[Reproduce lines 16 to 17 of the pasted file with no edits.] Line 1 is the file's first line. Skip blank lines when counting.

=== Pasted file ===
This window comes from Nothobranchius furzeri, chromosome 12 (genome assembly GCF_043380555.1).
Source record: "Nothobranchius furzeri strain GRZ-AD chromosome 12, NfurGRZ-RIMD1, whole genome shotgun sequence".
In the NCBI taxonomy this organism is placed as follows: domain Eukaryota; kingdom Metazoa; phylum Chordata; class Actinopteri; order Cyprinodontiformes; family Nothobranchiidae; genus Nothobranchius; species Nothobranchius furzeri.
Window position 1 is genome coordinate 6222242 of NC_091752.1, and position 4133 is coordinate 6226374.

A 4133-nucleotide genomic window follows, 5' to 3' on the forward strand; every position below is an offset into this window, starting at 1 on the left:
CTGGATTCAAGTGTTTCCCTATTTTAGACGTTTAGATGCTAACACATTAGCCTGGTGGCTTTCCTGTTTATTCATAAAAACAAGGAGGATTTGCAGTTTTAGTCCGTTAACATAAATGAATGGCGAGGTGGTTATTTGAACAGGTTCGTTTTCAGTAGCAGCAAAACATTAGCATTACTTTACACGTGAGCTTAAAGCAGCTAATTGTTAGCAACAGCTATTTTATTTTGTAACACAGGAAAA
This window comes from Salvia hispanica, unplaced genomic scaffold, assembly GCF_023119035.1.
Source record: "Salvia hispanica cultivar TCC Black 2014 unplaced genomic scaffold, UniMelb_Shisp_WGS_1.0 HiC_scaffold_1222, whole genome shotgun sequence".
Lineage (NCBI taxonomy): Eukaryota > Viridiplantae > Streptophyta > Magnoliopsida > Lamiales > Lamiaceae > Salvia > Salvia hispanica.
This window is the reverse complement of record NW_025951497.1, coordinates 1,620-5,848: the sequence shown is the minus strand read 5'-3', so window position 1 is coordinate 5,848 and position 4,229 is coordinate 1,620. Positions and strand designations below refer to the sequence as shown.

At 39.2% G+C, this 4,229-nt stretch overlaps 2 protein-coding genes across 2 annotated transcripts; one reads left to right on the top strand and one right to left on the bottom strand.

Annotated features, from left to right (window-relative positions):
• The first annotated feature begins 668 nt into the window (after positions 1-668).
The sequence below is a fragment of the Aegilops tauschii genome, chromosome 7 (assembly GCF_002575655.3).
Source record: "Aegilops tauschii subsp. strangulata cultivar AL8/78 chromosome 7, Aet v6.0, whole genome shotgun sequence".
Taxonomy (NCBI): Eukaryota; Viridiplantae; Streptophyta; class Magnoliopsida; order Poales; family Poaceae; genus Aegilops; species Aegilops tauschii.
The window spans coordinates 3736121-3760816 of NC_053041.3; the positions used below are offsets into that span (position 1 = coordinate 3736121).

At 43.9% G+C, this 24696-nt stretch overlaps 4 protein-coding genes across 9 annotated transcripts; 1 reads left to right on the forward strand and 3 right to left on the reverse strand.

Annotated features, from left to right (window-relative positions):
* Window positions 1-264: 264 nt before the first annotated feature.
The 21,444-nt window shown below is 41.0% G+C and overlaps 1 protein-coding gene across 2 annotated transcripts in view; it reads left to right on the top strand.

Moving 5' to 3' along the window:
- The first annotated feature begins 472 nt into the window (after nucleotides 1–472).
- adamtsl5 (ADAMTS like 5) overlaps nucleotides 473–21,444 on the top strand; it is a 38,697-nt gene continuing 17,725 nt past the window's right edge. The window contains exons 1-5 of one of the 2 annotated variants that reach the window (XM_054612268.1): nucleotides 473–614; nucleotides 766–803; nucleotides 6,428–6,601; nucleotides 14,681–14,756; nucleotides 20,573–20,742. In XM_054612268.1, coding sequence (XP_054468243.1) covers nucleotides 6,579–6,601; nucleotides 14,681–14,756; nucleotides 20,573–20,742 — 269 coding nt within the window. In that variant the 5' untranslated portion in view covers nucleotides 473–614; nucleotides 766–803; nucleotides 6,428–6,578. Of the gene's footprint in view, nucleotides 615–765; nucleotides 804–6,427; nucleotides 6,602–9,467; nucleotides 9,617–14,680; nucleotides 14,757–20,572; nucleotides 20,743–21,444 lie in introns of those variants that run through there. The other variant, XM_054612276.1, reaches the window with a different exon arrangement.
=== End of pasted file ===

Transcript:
Taxonomy (NCBI): Eukaryota; Viridiplantae; Streptophyta; class Magnoliopsida; order Poales; family Poaceae; genus Aegilops; species Aegilops tauschii.
The window spans coordinates 3736121-3760816 of NC_053041.3; the positions used below are offsets into that span (position 1 = coordinate 3736121).